Waste collection bins hanging on side of residential unit - Cagliari, Sardinia

For Sardinians, the five-bin system separates waste into five streams: paper, plastic packaging, glass/aluminum, organic (food), and everything else (residual waste). Four out of five are recoverable streams that are sent to waste processing facilities to be recycled, anaerobically digested or composted, and residual waste is burned in a waste-to-energy plant. Residents are encouraged to comply as they are fined for placing waste in incorrect bins; in the hostel in which I was staying, there were a multitude of signs that displayed the proper sorting procedure for us to follow so as to avoid penalties. Surprisingly enough, these incentives were enough for most residents to follow the processes, and most municipalities to keep up high separate collection rates.

Plastic waste sorted by conveyor belts and compacted in bushels - Cagliari, Sardinia

If the five-bin system seemed exhaustive enough, their waste treatment strategy pales in comparison. Upon touring multiple recovery facilities, I learned that since various types of plastics are commingled in one bin, optical sorters are used to separate plastics based on chemical composition and color, one step in a long list of conveyor belts shuffling, pile gathering, and compacting to then be sold to manufacturers. I saw agricultural scraps on farms be used to generate energy and then placed in large windrows to be composted, and paper transformed to create a sellable product. Even with such intensive treatment, the increase in the amount and quality of recoverable material (thanks to separate collection) since 2004 means that recycling is an economically feasible business model for the region, a fact which then spurs even more waste diversion, bringing Sardinia to the top of the recycling podium.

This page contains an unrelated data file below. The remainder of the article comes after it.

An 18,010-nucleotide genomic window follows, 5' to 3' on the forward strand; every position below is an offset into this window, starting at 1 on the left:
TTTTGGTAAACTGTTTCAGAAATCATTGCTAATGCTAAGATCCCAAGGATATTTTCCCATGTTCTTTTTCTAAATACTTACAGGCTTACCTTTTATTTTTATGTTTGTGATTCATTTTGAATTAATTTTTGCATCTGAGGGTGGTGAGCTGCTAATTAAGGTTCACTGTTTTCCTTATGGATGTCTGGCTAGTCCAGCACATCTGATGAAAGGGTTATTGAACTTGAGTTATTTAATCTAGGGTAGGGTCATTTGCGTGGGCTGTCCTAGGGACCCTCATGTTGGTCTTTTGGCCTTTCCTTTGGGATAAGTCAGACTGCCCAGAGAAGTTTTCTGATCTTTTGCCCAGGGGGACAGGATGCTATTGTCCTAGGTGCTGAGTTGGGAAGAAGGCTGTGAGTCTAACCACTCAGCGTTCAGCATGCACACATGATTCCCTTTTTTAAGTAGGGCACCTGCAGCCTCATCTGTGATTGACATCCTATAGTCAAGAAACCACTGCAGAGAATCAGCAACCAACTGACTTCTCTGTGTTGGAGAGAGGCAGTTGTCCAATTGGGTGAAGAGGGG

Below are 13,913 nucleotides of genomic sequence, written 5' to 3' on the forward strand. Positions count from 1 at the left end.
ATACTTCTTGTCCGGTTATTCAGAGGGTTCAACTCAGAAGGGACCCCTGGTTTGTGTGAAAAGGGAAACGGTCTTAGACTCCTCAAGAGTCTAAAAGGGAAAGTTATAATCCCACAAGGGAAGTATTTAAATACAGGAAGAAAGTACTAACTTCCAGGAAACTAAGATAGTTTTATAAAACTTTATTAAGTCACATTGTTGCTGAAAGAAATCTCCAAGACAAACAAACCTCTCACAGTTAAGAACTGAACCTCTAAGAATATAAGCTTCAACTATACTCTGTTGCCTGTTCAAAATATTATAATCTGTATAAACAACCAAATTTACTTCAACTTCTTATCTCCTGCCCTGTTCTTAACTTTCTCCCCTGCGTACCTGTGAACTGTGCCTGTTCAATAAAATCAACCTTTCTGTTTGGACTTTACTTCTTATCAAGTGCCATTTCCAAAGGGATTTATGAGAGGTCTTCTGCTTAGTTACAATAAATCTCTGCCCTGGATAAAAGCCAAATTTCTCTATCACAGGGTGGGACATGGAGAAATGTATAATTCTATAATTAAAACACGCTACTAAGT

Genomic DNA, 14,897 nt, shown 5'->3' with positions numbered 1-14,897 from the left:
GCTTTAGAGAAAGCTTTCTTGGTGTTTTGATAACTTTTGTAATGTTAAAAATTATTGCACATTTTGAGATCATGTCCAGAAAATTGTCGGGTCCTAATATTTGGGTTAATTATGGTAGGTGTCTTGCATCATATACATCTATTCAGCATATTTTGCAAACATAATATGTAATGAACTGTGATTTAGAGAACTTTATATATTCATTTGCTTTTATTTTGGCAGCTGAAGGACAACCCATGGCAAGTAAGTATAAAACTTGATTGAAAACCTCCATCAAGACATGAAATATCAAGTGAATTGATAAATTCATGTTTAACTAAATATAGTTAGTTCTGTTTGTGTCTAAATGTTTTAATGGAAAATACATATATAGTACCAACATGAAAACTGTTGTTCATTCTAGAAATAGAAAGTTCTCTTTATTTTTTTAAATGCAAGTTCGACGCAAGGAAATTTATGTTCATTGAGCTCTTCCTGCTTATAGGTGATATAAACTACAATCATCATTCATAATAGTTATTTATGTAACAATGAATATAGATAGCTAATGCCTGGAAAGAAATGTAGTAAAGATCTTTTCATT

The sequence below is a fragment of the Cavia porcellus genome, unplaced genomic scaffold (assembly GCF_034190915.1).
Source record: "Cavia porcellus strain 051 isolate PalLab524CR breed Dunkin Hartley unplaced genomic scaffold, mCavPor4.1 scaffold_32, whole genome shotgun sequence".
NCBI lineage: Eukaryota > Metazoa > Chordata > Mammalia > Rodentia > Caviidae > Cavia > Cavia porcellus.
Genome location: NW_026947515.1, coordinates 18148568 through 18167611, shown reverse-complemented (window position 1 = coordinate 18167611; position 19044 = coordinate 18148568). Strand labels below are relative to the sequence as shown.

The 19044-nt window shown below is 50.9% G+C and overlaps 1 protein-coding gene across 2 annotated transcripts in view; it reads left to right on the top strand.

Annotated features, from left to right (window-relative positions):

Collection bins in a three-story residential building - Cagliari, Sardinia

These high rankings and strict measures seemed to be a source of pride for Sardinians. Tourists are very easily made aware of the guidelines and the successes of the system upon visiting the island in a similar way that I was. When I first entered the cobblestone streets and walked among the Renaissance architecture, I expected to find gelato shops and pizzerias, but in addition, I was welcomed to five brightly-colored bins hung outside of each house - red, yellow, green, blue, and brown. As I left the region, I had a better understanding of the issues affecting municipalities and the ways Sardinia conquered those in their plan. To me, Sardinia had started painting a masterpiece that began at the recycling bin and carried into the hearts of its residents, and I hope to recreate that phenomenon in my own community back home.


Rosa, Ferran. Zero Waste Europe, 2018, The Story of Sardinia, Case Study #10,


“Urban Waste, the ‘Punctual Rate’ Arrives in Sardinia.” L'Unione Sarda, 14 Apr. 2022,


“Waste Framework Directive.” Environment, European Commission,